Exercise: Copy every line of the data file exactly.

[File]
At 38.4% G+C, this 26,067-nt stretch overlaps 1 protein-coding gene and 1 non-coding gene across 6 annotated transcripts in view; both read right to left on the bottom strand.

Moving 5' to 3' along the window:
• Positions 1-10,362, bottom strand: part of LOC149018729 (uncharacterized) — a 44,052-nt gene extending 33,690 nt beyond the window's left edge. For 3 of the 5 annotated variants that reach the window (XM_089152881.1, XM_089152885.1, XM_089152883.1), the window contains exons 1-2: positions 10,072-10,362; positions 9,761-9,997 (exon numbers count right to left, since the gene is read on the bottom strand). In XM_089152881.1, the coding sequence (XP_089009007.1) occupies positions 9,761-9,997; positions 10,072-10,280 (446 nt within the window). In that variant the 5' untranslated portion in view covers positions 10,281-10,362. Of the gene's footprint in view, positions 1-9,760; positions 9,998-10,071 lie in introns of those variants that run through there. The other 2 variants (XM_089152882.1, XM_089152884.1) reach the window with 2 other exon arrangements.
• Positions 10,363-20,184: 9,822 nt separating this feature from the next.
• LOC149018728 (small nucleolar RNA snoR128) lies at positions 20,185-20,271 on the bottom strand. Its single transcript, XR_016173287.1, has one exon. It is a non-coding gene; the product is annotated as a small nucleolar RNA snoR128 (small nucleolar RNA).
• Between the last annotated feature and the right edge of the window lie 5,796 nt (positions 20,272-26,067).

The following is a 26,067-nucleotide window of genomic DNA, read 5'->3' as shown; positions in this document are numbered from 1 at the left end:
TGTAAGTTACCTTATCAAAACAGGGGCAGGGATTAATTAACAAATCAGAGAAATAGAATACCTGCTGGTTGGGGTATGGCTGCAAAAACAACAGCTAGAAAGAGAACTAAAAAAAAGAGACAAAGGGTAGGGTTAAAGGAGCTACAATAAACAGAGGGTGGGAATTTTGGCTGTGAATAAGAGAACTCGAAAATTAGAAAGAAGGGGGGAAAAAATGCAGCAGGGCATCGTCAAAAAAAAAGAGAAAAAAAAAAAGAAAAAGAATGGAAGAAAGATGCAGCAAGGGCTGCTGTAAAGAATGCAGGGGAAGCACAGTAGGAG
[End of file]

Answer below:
At 38.4% G+C, this 26,067-nt stretch overlaps 1 protein-coding gene and 1 non-coding gene across 6 annotated transcripts in view; both read right to left on the bottom strand.

Moving 5' to 3' along the window:
• Positions 1-10,362, bottom strand: part of LOC149018729 (uncharacterized) — a 44,052-nt gene extending 33,690 nt beyond the window's left edge. For 3 of the 5 annotated variants that reach the window (XM_089152881.1, XM_089152885.1, XM_089152883.1), the window contains exons 1-2: positions 10,072-10,362; positions 9,761-9,997 (exon numbers count right to left, since the gene is read on the bottom strand). In XM_089152881.1, the coding sequence (XP_089009007.1) occupies positions 9,761-9,997; positions 10,072-10,280 (446 nt within the window). In that variant the 5' untranslated portion in view covers positions 10,281-10,362. Of the gene's footprint in view, positions 1-9,760; positions 9,998-10,071 lie in introns of those variants that run through there. The other 2 variants (XM_089152882.1, XM_089152884.1) reach the window with 2 other exon arrangements.
• Positions 10,363-20,184: 9,822 nt separating this feature from the next.
• LOC149018728 (small nucleolar RNA snoR128) lies at positions 20,185-20,271 on the bottom strand. Its single transcript, XR_016173287.1, has one exon. It is a non-coding gene; the product is annotated as a small nucleolar RNA snoR128 (small nucleolar RNA).
• Between the last annotated feature and the right edge of the window lie 5,796 nt (positions 20,272-26,067).

The following is a 26,067-nucleotide window of genomic DNA, read 5'->3' as shown; positions in this document are numbered from 1 at the left end:
TGTAAGTTACCTTATCAAAACAGGGGCAGGGATTAATTAACAAATCAGAGAAATAGAATACCTGCTGGTTGGGGTATGGCTGCAAAAACAACAGCTAGAAAGAGAACTAAAAAAAAGAGACAAAGGGTAGGGTTAAAGGAGCTACAATAAACAGAGGGTGGGAATTTTGGCTGTGAATAAGAGAACTCGAAAATTAGAAAGAAGGGGGGAAAAAATGCAGCAGGGCATCGTCAAAAAAAAAGAGAAAAAAAAAAAGAAAAAGAATGGAAGAAAGATGCAGCAAGGGCTGCTGTAAAGAATGCAGGGGAAGCACAGTAGGAG